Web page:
Observing Plasmolysis in Onion Cells (Allium cepa)

Topics: Cell membrane, Cell wall, Cell Pages: 6 (743 words) Published: November 10, 2014
OBSERVING PLASMOLYSIS IN ONION CELLS (_ALLIUM CEPA_)

I. INTRODUCTION

Plasmolysis is the process in plant cells in which the cytoplasm is separated from the cell wall as a result of water loss through osmosis.

Osmosis is a type of passive transport involving movement of water molecules across a partially permeable membrane.

1. RESEARCH QUESTION

How does 15% NaCl solution affect the appearance of onion cells?

2. HYPOTHESIS

If onion cells are submerged in solutions of NaCl of different concentrations, then cells will lose water and the plasma membrane will shrink. This is because the process of osmosis will take place. Because of a difference between solute concentrations on either side of a partially permeable membrane, the movement of water molecules will occur.

II. MATERIALS AND METHODS

1. MATERIALS

Light microscope

Slides

Cover slips

Small beakers (50 ± 5 ml)

Forceps

Spatula

Scalpel

Weighing scale (± 0.1 g)

Automatic pipette (100-1000 ±50 µm)

15% NaCl solution, 10 ml

Tap water

Red onion

Yellow onion

2. METHOD

a. Obtain a small piece of the yellow onion using a scalpel.

b. Peel off the outer layer cells using forceps.

c. Mount the tissue in a few drops of tap water.

d. Set up the light microscope and observe the cells in 10 times magnification.

e. Draw the few of these cells seen in distilled water.

f. Weigh 1,5 g of NaCl using the spatula and weighing scale.

g. Add some water to the beaker and make sure that all substance dissolves in water.

h. Add distilled water up to the line 10 ml.

i. Obtain small pieces of both yellow and red onion.

j. Peel off the outer layer cells using forceps.

k. Set up two more slides, this time using a few drops of 15% NaCl solution.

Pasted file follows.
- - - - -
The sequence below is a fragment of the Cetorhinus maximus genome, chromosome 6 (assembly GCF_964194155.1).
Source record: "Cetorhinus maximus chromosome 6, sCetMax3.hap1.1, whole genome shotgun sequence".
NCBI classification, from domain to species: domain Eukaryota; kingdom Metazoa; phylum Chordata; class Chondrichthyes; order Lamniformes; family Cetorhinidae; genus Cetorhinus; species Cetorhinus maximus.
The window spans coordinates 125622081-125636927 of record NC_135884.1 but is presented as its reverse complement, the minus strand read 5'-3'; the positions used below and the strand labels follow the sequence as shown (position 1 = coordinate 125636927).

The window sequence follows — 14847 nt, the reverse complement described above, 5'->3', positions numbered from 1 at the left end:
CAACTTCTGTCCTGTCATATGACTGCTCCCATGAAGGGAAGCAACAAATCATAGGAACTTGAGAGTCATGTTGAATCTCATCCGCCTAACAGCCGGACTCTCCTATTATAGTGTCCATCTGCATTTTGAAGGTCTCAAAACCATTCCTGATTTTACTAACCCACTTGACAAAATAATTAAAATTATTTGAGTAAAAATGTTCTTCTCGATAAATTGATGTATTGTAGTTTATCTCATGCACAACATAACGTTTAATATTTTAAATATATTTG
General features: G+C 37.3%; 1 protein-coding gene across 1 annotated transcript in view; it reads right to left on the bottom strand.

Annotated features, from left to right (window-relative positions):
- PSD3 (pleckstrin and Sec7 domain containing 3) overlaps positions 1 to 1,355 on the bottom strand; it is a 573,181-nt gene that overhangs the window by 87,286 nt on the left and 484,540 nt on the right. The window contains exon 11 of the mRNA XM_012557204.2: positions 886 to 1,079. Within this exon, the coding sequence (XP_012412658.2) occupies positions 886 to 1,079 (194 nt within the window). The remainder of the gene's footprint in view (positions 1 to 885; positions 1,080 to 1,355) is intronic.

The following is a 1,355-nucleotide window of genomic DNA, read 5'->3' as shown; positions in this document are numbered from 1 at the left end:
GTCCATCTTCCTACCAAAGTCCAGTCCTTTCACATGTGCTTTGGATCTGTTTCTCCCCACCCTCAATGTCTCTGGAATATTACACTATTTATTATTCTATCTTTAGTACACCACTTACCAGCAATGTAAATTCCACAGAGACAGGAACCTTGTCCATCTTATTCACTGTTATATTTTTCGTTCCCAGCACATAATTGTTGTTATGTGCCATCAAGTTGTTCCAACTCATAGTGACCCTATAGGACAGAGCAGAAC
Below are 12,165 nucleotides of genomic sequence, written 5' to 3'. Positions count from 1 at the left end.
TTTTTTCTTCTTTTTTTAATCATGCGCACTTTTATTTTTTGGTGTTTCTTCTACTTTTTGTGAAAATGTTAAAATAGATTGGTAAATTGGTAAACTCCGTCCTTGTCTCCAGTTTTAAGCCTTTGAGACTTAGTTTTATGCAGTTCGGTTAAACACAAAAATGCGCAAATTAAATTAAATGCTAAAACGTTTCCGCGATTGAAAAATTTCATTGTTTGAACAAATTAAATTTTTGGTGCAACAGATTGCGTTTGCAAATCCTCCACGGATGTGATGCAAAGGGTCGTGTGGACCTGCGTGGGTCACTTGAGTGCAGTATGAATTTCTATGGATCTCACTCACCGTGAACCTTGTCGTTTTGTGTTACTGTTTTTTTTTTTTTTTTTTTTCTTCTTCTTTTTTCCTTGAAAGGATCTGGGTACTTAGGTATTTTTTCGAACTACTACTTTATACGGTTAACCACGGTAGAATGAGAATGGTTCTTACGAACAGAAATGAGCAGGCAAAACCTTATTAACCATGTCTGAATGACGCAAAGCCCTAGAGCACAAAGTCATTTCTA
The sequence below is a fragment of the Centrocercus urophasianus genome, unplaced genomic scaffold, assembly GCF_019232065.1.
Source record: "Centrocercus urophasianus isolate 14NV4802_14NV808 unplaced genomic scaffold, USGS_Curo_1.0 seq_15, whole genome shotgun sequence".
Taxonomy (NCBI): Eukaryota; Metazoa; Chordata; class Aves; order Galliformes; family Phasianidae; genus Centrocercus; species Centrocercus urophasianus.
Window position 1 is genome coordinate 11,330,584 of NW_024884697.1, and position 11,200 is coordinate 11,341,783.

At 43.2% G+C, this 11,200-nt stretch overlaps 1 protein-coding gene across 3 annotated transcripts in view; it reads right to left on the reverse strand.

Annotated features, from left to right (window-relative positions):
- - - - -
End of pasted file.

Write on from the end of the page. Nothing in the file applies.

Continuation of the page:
l. Observe the cells of both red and yellow onion in 10 times magnification using the light microscope.

m. Draw the few of these cells seen in the NaCl solution.

III. RESULTS

1. YELLOW ONION CELLS IN TAP WATER.

2. YELLOW ONION CELLS IN 15% NACL SOLUTION.

3. RED ONION CELLS IN 15% NACL SOLUTION.

IV. CONCLUSION

Yellow onion cells in tap water are fully turgid. The cells swell up with water and the cell surface membrane is pushed onto the cell wall.

Yellow onion cells in 15% NaCl solution are partly plasmolysed. The plasma membranes and the cell walls are seen as separate structures.

Red onion cells in 15% NaCl solution are partly plasmolysed. The plasma membranes and the cell walls are seen as separate structures. The cells are filled with a red pigment forming regions of a darker colour.

A cell with a rigid cell wall loses water when mounted in a hyperosmotic solution. The process of plasmolysis takes place. The cytoplasm is separated from the cell wall as a result of water loss through osmosis.

The appearance of onion cells submerged in solutions of NaCl of different concentrations suggest that the rate of plasmolysis is dependent on a concentration. When plant cells are placed in a concentrated solution, the process of plasmolysis occurs. The greater the concentration, the more plasmolysed cells are.

I found in literature (E. P. Solomon, L. R. Berg, D. W. Martin. Biology, Seventh edition. Warsaw. 2005. Page: 105. Published by Brooks Cole, a Cengage Learning Company) that, "Plasmolysis is the process in plant cells in which the cytoplasm is separated from the cell wall as a result of water loss through osmosis. The process of plasmolysis occurs when there are a lot of salts in soils and water, for example due to the presence of fertilisers." Taking into account the outcomes, the statement seem to be verified.

It can be concluded from the results that the hypothesis is supported.

V. EVALUATION

1. EVALUATING ERRORS

TYPE OF ERROR

EXAMPLE

SOLUTION

RANDOM ERRORS

Inconsistency in measured values. The masses of NaCl differed each time they were measured using the same weighing scale.

Recording more...

References: 1. BOOKS
E. P. Solomon, L. R. Berg, D. W. Martin. Biology, Seventh edition. Published by Brooks Cole, a Cengage Learning Company, 2005. Pages: 105-106.
A. Damon, R. McGonegal, P. Tosto, W. Ward. Biology Higher Level. Pearson Baccalaureate, 2007. Page: 34.
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